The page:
People need water. Clouds are the cheapest means of
transporting water from the sea to land.
On the rainy days you don't need to interfere.
But then if there has been a long drought (corrected the
spelling from draught thanks zen_tom) here's my
All that's needed are a few blimps
and good weather.
The blimps are anchored to the ground (or undersea)
the wished path.
In the designated sea area various schemes are used to
create evaporative and condensive conditions for your
cloud to form. Ultrasound vaporisers may be inserted in
the water on floats. A large mylar fresnel lens could be
extended above the area, between your blimps,
in a circle. Or use other ideas from here on the HB like
extended updraft energy tower.
Perhaps even seawater mist can pumped up and sprayed
back way out at sea, so that the salt particles in the air
not cause harm.
Various other cooling schemes can be used, the best of
which is to simply blow the air to the correct
layer, where it should then condense.
Anyway, once your cloud is assembled at the desired
an extremely lightweight (and perhaps partially carried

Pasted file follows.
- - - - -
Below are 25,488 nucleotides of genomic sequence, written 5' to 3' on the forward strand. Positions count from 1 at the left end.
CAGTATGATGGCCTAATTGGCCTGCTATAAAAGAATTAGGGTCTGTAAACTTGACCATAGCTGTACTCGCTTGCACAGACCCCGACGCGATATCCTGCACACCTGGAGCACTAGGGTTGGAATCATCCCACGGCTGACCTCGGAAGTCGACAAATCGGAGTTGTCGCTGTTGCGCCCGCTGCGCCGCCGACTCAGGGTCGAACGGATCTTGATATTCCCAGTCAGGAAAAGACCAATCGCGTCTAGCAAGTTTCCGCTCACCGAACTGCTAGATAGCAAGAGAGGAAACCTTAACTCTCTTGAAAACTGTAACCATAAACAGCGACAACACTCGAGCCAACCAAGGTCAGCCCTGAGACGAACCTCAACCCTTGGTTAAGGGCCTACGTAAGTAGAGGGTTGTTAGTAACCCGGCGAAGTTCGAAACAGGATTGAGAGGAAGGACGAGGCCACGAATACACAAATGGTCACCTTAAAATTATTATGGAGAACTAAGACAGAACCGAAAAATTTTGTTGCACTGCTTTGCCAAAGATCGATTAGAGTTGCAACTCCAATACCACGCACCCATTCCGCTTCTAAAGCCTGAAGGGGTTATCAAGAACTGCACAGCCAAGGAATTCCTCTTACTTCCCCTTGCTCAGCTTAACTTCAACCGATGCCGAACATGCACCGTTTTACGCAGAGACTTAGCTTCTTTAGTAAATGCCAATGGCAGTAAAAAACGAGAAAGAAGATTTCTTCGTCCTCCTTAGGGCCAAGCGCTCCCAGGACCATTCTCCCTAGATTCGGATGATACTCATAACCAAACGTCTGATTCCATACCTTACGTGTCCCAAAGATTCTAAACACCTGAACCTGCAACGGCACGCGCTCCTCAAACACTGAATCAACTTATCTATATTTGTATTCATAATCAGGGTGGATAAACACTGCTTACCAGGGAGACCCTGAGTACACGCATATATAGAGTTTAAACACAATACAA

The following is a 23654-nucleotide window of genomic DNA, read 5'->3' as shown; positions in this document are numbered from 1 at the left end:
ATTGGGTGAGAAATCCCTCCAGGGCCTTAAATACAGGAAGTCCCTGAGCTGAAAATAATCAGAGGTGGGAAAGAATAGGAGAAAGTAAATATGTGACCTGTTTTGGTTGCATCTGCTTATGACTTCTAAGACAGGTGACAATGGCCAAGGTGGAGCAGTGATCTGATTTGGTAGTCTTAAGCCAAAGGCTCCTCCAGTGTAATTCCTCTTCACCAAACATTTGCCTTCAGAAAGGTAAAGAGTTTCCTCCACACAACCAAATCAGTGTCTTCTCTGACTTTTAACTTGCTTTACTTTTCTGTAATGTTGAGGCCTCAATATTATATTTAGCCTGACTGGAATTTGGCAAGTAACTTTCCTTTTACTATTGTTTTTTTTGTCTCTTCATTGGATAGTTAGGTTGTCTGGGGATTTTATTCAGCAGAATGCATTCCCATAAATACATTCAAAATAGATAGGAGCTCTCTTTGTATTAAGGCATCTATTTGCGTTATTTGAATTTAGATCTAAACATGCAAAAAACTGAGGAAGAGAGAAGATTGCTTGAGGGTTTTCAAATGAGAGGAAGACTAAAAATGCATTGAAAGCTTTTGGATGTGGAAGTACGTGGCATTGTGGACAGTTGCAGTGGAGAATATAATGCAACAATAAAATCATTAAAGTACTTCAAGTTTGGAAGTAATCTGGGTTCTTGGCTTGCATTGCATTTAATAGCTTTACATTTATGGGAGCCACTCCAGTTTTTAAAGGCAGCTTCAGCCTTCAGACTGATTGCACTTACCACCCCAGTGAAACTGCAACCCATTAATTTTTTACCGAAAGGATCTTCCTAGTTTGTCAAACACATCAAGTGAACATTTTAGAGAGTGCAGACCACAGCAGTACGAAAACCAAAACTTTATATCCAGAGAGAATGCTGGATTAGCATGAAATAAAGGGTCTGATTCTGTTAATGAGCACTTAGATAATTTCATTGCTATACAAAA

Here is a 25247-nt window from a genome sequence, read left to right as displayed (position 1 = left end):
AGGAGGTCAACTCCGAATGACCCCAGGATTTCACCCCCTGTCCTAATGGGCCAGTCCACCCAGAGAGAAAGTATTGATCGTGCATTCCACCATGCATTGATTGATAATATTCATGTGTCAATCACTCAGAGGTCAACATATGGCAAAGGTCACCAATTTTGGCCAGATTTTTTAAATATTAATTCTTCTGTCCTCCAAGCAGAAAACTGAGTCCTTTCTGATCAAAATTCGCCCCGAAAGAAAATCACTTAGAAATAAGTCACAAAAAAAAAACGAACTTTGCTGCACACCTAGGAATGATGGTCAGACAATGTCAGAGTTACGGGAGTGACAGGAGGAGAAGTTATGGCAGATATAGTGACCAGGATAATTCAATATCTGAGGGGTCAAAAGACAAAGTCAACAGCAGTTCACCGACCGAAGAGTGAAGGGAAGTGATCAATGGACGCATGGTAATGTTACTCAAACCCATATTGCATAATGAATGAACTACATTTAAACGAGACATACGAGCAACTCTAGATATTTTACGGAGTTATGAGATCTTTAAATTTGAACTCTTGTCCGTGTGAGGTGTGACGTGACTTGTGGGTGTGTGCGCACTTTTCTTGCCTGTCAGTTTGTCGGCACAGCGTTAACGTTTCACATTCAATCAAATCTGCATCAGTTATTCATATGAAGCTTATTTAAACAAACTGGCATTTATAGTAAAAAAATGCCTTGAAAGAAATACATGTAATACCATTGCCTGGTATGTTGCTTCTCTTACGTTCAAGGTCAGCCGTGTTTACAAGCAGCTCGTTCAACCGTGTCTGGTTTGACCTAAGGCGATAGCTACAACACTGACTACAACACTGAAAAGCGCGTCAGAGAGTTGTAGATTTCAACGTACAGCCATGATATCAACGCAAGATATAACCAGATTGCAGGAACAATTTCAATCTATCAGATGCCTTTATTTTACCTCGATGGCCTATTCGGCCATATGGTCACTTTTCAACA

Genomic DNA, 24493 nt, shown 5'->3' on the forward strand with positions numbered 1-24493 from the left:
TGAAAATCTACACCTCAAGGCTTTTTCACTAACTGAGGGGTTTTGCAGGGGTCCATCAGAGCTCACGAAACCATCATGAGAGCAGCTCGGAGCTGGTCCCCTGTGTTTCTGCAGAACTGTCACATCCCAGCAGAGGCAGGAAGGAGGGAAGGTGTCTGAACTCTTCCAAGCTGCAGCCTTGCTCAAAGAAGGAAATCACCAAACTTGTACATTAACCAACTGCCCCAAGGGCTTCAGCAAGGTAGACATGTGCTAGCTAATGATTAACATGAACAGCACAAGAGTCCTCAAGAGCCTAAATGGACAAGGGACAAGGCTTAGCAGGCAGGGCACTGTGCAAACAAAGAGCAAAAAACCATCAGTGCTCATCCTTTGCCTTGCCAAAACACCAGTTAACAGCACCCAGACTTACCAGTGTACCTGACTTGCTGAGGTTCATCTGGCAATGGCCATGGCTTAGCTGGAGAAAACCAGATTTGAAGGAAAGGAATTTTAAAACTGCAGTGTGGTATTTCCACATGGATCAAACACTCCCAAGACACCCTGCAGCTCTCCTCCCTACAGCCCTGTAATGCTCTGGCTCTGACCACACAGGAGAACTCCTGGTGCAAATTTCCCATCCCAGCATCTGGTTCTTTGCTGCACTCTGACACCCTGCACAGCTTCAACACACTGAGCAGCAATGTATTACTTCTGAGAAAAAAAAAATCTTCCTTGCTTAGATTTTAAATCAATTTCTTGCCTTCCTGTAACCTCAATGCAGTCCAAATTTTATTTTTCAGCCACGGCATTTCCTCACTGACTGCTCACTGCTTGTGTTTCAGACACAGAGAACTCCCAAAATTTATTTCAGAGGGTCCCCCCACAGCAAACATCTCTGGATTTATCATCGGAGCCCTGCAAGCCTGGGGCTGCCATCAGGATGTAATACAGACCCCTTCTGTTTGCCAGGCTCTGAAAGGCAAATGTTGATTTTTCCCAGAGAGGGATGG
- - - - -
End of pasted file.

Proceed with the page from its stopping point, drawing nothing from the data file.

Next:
hydrogen/hellium) thin mylar coating should be wrapped
around the cload, and it should then be driven via an RF
Remote Control unit (using X10) to the desired location
over land. This should cost the equivalent of moving a
tanker in the sea, if not less - because you should be
assisting yourself with the correct air streams for
and perhaps with "sails" at the correct height.
Once the cloud reaches the correct location above your
desired rainfall area (presumably above a national lake
mountains where it will help refill the depleting aquifer)
is hitched to a zepelin, and by pulling it up or down to a
stream at the right temperature, you can cause it to rain
its water. If there is no cool level in the atmosphere at
time, you can always shoot a jet of CO2 or dry ice to
create the effect inside your "cloud" balloon.